Describe your most important company strengths and core competencies. What factors will make the company succeed? What do you think your major competitive strengths will be? What background, experience, skills, and strengths do you personally bring to this new venture?
It may not be pleasant to imagine all the "what ifs," but doing it now and planning for those unexpected events will improve your company's chances of surviving a storm. For an excellent step_by_step guide on the details of developing a risk management plan, see the article "How to Develop a Risk Management Plan," by Charles Tremper at wikiHow.com.
Marketing Analysis/Strategy: The next thing to write (after the general description) should be your marketing strategy. For new or existing businesses, market analysis is an important basis for the marketing plan and will help justify the sales forecast. Existing businesses will rely heavily on past performance as an indicator of the future. New businesses have a greater challenge _ they will rely more on market research using libraries, trade associations, government statistics, surveys, competitor observations, etc. In all cases, make sure your market analysis is relevant to establishing the viability of your new business and the reasonableness of the sales forecast.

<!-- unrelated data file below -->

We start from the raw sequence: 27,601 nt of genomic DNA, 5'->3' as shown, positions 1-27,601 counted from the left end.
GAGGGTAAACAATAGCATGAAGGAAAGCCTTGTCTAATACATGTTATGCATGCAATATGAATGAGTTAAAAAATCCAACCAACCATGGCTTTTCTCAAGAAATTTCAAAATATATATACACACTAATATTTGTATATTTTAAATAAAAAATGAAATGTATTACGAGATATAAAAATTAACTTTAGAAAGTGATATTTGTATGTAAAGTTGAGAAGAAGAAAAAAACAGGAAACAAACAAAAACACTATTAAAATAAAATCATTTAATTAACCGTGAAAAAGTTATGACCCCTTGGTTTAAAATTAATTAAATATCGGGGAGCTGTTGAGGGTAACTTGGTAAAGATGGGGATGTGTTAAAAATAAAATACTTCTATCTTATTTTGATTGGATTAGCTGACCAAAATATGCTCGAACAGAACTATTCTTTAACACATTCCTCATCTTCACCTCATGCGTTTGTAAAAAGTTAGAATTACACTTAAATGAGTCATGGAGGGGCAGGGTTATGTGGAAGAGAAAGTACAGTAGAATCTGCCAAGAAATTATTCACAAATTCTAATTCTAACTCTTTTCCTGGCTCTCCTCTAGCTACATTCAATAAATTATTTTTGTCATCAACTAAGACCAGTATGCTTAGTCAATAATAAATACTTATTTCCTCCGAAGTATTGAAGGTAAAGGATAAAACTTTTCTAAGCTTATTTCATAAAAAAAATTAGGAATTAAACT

I mentioned that the 'writing of a business plan' as one of the pivotal steps involved in setting up a successful business. By now you should understand the need for writing a business plan. Writing a business plan, for a traditional brick and mortar business, will probably take a lot of time. It may take up to 100 hours or even more. For obvious reasons, a new business needs to carry out a lot of research before a business plan can even be developed.